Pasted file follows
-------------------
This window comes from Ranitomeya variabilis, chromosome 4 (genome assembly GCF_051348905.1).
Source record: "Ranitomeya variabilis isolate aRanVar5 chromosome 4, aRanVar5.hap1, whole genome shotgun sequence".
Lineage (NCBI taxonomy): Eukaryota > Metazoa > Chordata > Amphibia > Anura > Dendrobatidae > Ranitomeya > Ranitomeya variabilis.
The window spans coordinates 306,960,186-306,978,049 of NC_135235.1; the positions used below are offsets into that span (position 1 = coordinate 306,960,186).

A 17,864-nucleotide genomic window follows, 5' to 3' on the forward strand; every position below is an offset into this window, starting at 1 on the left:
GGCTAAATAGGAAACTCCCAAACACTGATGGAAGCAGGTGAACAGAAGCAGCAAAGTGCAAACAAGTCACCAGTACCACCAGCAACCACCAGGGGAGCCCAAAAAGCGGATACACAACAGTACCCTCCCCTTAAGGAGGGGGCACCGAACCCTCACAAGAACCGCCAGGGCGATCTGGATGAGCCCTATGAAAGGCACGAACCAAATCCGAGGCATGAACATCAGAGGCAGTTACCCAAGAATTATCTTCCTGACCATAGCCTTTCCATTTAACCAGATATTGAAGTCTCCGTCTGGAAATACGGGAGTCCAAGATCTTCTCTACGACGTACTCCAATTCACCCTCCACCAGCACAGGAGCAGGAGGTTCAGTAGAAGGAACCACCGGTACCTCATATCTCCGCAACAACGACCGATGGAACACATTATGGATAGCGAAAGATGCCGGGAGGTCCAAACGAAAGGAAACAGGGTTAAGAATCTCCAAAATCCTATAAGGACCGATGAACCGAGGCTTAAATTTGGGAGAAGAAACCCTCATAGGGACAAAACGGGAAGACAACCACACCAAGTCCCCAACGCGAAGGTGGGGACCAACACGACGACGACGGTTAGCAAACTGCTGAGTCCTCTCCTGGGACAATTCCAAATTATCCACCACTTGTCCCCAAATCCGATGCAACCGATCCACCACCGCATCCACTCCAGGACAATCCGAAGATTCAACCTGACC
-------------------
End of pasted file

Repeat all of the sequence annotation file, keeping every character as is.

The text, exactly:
This window comes from Ranitomeya variabilis, chromosome 4 (genome assembly GCF_051348905.1).
Source record: "Ranitomeya variabilis isolate aRanVar5 chromosome 4, aRanVar5.hap1, whole genome shotgun sequence".
Lineage (NCBI taxonomy): Eukaryota > Metazoa > Chordata > Amphibia > Anura > Dendrobatidae > Ranitomeya > Ranitomeya variabilis.
The window spans coordinates 306,960,186-306,978,049 of NC_135235.1; the positions used below are offsets into that span (position 1 = coordinate 306,960,186).

A 17,864-nucleotide genomic window follows, 5' to 3' on the forward strand; every position below is an offset into this window, starting at 1 on the left:
GGCTAAATAGGAAACTCCCAAACACTGATGGAAGCAGGTGAACAGAAGCAGCAAAGTGCAAACAAGTCACCAGTACCACCAGCAACCACCAGGGGAGCCCAAAAAGCGGATACACAACAGTACCCTCCCCTTAAGGAGGGGGCACCGAACCCTCACAAGAACCGCCAGGGCGATCTGGATGAGCCCTATGAAAGGCACGAACCAAATCCGAGGCATGAACATCAGAGGCAGTTACCCAAGAATTATCTTCCTGACCATAGCCTTTCCATTTAACCAGATATTGAAGTCTCCGTCTGGAAATACGGGAGTCCAAGATCTTCTCTACGACGTACTCCAATTCACCCTCCACCAGCACAGGAGCAGGAGGTTCAGTAGAAGGAACCACCGGTACCTCATATCTCCGCAACAACGACCGATGGAACACATTATGGATAGCGAAAGATGCCGGGAGGTCCAAACGAAAGGAAACAGGGTTAAGAATCTCCAAAATCCTATAAGGACCGATGAACCGAGGCTTAAATTTGGGAGAAGAAACCCTCATAGGGACAAAACGGGAAGACAACCACACCAAGTCCCCAACGCGAAGGTGGGGACCAACACGACGACGACGGTTAGCAAACTGCTGAGTCCTCTCCTGGGACAATTCCAAATTATCCACCACTTGTCCCCAAATCCGATGCAACCGATCCACCACCGCATCCACTCCAGGACAATCCGAAGATTCAACCTGACC